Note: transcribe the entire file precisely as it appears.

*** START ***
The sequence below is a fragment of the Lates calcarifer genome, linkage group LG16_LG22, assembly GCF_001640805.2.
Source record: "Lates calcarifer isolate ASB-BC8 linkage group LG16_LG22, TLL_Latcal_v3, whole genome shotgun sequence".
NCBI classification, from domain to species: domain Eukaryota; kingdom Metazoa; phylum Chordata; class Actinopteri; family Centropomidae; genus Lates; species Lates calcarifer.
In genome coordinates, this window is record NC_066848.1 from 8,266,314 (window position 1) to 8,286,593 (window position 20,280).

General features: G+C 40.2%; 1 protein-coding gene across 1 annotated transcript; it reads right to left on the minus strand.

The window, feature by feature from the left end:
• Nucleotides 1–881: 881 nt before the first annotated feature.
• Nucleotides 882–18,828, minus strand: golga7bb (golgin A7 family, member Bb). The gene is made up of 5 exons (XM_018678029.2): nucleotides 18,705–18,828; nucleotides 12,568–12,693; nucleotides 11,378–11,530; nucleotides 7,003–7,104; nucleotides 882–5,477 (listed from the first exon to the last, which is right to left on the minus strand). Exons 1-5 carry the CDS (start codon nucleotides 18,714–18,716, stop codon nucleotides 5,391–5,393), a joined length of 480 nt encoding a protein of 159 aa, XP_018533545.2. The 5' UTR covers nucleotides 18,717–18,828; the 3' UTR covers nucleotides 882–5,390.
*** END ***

The sequence below is a fragment of the Lates calcarifer genome, linkage group LG16_LG22, assembly GCF_001640805.2.
Source record: "Lates calcarifer isolate ASB-BC8 linkage group LG16_LG22, TLL_Latcal_v3, whole genome shotgun sequence".
NCBI classification, from domain to species: domain Eukaryota; kingdom Metazoa; phylum Chordata; class Actinopteri; family Centropomidae; genus Lates; species Lates calcarifer.
In genome coordinates, this window is record NC_066848.1 from 8,266,314 (window position 1) to 8,286,593 (window position 20,280).

General features: G+C 40.2%; 1 protein-coding gene across 1 annotated transcript; it reads right to left on the minus strand.

The window, feature by feature from the left end:
• Nucleotides 1–881: 881 nt before the first annotated feature.
• Nucleotides 882–18,828, minus strand: golga7bb (golgin A7 family, member Bb). The gene is made up of 5 exons (XM_018678029.2): nucleotides 18,705–18,828; nucleotides 12,568–12,693; nucleotides 11,378–11,530; nucleotides 7,003–7,104; nucleotides 882–5,477 (listed from the first exon to the last, which is right to left on the minus strand). Exons 1-5 carry the CDS (start codon nucleotides 18,714–18,716, stop codon nucleotides 5,391–5,393), a joined length of 480 nt encoding a protein of 159 aa, XP_018533545.2. The 5' UTR covers nucleotides 18,717–18,828; the 3' UTR covers nucleotides 882–5,390.